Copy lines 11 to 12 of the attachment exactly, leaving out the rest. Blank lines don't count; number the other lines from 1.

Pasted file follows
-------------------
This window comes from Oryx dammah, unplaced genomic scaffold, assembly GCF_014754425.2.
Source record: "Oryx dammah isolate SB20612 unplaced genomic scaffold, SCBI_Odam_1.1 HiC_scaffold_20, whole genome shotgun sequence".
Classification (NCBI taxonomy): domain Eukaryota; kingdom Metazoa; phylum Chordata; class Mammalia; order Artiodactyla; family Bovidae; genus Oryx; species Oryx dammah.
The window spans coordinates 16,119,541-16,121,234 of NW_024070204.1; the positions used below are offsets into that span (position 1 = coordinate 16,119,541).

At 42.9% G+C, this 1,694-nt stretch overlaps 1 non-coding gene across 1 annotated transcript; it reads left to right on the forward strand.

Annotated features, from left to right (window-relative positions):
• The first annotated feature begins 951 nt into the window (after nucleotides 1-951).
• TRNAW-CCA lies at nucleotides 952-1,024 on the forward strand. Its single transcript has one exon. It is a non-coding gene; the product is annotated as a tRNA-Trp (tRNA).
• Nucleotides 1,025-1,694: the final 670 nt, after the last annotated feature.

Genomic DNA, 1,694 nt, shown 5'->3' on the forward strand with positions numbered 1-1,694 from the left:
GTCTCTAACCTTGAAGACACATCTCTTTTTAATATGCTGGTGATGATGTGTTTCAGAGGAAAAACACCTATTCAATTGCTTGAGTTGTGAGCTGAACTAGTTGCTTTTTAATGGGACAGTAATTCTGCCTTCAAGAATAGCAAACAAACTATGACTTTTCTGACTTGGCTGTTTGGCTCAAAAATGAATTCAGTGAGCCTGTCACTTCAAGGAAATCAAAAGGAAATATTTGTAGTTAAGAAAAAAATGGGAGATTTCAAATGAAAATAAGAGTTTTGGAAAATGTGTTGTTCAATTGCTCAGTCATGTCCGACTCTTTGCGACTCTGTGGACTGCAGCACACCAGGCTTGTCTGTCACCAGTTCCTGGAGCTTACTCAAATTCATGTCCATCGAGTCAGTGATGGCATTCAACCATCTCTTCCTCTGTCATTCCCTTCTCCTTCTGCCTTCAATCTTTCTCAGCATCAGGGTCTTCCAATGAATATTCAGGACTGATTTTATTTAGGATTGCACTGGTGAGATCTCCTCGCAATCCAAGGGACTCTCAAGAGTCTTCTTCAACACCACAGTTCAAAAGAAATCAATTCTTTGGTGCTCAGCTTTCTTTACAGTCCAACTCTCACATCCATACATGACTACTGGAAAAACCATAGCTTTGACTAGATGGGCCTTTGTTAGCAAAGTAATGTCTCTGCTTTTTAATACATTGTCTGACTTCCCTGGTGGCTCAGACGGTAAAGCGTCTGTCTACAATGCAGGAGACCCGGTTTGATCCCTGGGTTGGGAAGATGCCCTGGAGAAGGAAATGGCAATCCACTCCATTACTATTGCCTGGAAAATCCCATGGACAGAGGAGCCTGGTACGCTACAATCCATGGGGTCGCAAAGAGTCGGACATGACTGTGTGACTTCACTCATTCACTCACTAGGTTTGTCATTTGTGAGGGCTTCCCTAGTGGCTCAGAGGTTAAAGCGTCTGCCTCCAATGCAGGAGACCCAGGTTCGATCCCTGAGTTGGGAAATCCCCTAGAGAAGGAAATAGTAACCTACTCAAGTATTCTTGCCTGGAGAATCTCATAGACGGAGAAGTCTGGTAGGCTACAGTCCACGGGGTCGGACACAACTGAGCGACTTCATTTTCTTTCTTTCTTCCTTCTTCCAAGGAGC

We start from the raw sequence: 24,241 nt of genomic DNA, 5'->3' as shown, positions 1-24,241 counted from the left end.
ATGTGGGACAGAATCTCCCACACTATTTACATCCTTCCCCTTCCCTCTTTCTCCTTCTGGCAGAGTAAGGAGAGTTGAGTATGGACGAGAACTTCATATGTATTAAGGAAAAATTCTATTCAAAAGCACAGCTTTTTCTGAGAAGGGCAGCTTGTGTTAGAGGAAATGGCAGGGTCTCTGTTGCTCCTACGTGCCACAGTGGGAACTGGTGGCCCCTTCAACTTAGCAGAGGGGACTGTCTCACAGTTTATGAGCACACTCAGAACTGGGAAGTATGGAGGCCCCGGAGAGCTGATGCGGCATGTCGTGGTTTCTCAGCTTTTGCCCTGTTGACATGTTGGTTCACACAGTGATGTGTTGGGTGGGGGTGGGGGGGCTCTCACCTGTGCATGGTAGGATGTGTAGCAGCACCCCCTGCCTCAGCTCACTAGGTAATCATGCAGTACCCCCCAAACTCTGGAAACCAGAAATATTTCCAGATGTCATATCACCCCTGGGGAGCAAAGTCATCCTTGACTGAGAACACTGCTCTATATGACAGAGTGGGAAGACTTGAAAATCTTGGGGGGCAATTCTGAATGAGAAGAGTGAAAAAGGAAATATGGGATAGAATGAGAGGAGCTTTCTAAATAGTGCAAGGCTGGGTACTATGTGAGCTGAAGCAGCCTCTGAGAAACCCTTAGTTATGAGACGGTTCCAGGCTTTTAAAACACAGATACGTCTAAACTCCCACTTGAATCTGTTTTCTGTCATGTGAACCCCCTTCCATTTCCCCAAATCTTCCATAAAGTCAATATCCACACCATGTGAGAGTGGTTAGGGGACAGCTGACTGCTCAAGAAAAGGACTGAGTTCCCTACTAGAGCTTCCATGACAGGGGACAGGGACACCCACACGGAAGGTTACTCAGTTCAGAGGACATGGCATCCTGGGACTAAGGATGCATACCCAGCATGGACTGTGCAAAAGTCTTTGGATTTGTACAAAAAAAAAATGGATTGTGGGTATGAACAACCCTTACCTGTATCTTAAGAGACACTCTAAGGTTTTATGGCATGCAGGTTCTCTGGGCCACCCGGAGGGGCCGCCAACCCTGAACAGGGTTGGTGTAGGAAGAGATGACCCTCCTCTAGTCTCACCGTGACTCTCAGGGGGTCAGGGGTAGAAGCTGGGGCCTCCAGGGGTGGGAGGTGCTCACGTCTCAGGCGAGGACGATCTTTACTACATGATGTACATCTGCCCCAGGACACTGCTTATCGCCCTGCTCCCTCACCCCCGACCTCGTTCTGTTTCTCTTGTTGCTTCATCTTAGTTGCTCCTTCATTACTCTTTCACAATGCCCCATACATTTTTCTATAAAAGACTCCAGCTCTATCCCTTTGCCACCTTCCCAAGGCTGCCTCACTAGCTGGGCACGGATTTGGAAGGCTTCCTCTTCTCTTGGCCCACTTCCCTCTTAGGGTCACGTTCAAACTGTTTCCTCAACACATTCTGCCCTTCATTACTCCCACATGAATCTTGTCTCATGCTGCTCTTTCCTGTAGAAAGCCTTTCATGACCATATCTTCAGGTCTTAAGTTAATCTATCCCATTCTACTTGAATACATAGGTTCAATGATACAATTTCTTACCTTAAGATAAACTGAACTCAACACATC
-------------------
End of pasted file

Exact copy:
GTCTCTAACCTTGAAGACACATCTCTTTTTAATATGCTGGTGATGATGTGTTTCAGAGGAAAAACACCTATTCAATTGCTTGAGTTGTGAGCTGAACTAGTTGCTTTTTAATGGGACAGTAATTCTGCCTTCAAGAATAGCAAACAAACTATGACTTTTCTGACTTGGCTGTTTGGCTCAAAAATGAATTCAGTGAGCCTGTCACTTCAAGGAAATCAAAAGGAAATATTTGTAGTTAAGAAAAAAATGGGAGATTTCAAATGAAAATAAGAGTTTTGGAAAATGTGTTGTTCAATTGCTCAGTCATGTCCGACTCTTTGCGACTCTGTGGACTGCAGCACACCAGGCTTGTCTGTCACCAGTTCCTGGAGCTTACTCAAATTCATGTCCATCGAGTCAGTGATGGCATTCAACCATCTCTTCCTCTGTCATTCCCTTCTCCTTCTGCCTTCAATCTTTCTCAGCATCAGGGTCTTCCAATGAATATTCAGGACTGATTTTATTTAGGATTGCACTGGTGAGATCTCCTCGCAATCCAAGGGACTCTCAAGAGTCTTCTTCAACACCACAGTTCAAAAGAAATCAATTCTTTGGTGCTCAGCTTTCTTTACAGTCCAACTCTCACATCCATACATGACTACTGGAAAAACCATAGCTTTGACTAGATGGGCCTTTGTTAGCAAAGTAATGTCTCTGCTTTTTAATACATTGTCTGACTTCCCTGGTGGCTCAGACGGTAAAGCGTCTGTCTACAATGCAGGAGACCCGGTTTGATCCCTGGGTTGGGAAGATGCCCTGGAGAAGGAAATGGCAATCCACTCCATTACTATTGCCTGGAAAATCCCATGGACAGAGGAGCCTGGTACGCTACAATCCATGGGGTCGCAAAGAGTCGGACATGACTGTGTGACTTCACTCATTCACTCACTAGGTTTGTCATTTGTGAGGGCTTCCCTAGTGGCTCAGAGGTTAAAGCGTCTGCCTCCAATGCAGGAGACCCAGGTTCGATCCCTGAGTTGGGAAATCCCCTAGAGAAGGAAATAGTAACCTACTCAAGTATTCTTGCCTGGAGAATCTCATAGACGGAGAAGTCTGGTAGGCTACAGTCCACGGGGTCGGACACAACTGAGCGACTTCATTTTCTTTCTTTCTTCCTTCTTCCAAGGAGC

We start from the raw sequence: 24,241 nt of genomic DNA, 5'->3' as shown, positions 1-24,241 counted from the left end.